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Summer recreation fun at the Wasatch Back’s state parks

Provo River Water Users Association

The Wasatch Back has six nearby Utah State Parks with plenty of recreation opportunities for all ages.

Here’s a bit of trivia: Can you list all six of the Utah State Parks in the Wasatch Back?

Park Ranger Kathy Donnell from Wasatch Mountain State Park has the answer.

“So, we have some amazing state parks,” said Donnell. “We have, starting up at Deer Creek, and then Wasatch and Jordanelle, that includes Hailstone, Rock Cliffs and Ross Creek Recreation Areas. Then Rockport, East Canyon and Echo. So, we have six state parks that are so close to each other.”

The annual Utah State Parks pass is good for all of Utah’s 46 state parks. The cost is $125 for people under 65 and $65 for those over age 65. Day rate prices range from $10 to $25.

Wasatch Mountain State Park is the only state park in the Wasatch Back without a reservoir. But Donnell said you’ll get a lot of bang for your buck with more than 22,000 acres of land for ATVs, hiking, camping, fishing and mountain biking. She said to be sure to swing by the visitor center too.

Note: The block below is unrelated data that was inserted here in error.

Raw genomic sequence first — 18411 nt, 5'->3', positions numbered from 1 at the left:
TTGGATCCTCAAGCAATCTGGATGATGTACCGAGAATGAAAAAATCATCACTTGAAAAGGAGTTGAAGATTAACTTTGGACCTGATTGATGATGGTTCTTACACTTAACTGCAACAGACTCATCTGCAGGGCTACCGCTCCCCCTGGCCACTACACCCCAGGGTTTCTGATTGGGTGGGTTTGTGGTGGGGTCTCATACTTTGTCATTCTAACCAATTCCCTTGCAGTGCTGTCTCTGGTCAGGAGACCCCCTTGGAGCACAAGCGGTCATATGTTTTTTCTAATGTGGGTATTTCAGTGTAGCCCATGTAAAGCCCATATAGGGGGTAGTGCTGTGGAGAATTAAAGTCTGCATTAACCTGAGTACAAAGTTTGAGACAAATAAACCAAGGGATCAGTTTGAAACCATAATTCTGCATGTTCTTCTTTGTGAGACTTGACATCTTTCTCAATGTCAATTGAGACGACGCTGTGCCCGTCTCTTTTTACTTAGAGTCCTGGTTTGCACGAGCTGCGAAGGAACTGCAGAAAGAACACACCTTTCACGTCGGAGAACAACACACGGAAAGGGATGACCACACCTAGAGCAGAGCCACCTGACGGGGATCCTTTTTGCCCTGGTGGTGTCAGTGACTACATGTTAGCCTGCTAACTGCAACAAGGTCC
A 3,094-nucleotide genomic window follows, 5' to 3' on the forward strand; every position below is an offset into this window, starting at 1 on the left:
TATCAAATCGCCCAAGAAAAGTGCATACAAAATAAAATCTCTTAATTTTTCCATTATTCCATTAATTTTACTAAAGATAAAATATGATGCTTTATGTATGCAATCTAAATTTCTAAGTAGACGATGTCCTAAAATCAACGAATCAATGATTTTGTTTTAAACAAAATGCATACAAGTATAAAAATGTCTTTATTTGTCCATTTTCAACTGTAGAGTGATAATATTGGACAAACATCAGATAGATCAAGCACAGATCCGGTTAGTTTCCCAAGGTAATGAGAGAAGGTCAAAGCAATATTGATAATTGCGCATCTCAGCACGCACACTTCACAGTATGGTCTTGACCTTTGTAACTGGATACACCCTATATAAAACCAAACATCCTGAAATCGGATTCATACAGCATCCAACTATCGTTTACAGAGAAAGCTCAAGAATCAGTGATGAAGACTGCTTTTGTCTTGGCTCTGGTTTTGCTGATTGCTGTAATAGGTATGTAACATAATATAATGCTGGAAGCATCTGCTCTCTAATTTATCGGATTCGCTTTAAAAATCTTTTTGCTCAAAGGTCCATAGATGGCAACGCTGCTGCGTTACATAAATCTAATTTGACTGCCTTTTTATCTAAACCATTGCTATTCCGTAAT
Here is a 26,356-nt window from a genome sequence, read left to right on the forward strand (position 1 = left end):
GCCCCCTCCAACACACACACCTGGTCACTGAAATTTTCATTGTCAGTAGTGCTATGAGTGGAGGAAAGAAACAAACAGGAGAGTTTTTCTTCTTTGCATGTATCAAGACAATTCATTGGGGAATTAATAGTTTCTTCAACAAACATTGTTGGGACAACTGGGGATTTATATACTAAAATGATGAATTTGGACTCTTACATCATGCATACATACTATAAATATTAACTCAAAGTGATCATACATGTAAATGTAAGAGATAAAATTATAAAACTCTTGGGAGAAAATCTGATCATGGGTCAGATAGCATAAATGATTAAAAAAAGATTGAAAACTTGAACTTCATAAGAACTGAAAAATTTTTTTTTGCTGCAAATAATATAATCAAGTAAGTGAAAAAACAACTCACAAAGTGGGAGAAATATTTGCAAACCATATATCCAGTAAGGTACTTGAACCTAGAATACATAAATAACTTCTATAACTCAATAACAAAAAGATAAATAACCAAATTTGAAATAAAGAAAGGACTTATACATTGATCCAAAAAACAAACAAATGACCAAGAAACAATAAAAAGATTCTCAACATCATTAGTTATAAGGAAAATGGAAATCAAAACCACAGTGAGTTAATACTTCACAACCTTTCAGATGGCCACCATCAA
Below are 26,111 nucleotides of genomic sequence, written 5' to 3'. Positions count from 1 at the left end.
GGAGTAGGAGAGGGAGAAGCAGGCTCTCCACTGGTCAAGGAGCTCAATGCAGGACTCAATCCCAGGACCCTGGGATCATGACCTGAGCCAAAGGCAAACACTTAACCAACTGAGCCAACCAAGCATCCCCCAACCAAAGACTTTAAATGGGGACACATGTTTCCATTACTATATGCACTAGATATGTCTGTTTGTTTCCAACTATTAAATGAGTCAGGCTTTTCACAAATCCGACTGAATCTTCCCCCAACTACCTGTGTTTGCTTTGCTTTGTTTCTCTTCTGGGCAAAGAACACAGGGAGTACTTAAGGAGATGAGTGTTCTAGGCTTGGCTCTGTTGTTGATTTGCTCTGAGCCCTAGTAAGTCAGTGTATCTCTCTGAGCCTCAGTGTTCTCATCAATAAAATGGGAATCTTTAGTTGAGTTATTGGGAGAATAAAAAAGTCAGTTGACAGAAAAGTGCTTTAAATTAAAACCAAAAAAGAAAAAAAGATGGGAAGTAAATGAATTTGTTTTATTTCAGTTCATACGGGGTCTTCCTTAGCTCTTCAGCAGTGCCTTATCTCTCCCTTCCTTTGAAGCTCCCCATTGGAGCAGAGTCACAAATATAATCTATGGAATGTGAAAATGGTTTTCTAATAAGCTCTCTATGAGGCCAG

“We have fishing poles to rent," said Donnell. "We have fat tire bikes to rent at the visitor center. We have GPS units to rent if you want to go geocaching. We have Junior Ranger books so there's just a lot to do just on your own. We have a backpack program that you can check out the backpack and do all kinds of nature activities throughout the park.” 

If you want a cool down from the heat, the lakes are all full and the water temperature is between the upper 60s and low 70s.

Donnell said the crowded boat ramps require efficiency because amateurs will likely have an audience.

“So everybody has pretty much had to learn how to back up a boat on a steep ramp, or they're learning how to do it in front of people so that's even worse,” she said.

One of Utah State Parks’ priorities is to keep people safe. The parks have a very strict life jacket policy. Kids under 13 are required to wear a life jacket at all times when they’re on the water or even if they’re just playing on the shore. Donnell said everyone needs to have a life jacket on any vessel 16 feet or longer and that includes stand-up paddleboards.

Midway resident Shauna Jarvis learned this the hard way. She was kayaking with her son and realized halfway across the lake she forgot her life jacket on shore. She was making her way back when a park ranger cited her with a hefty fine she later resolved in court.

“But that wasn't the most traumatizing part," said Jarvis. "The traumatizing part was it is a Class B Misdemeanor. So then they took me out back into the jail and took a mug shot and fingerprinted me.”

So, remember to recreate responsibly, be informed…and consider yourself warned.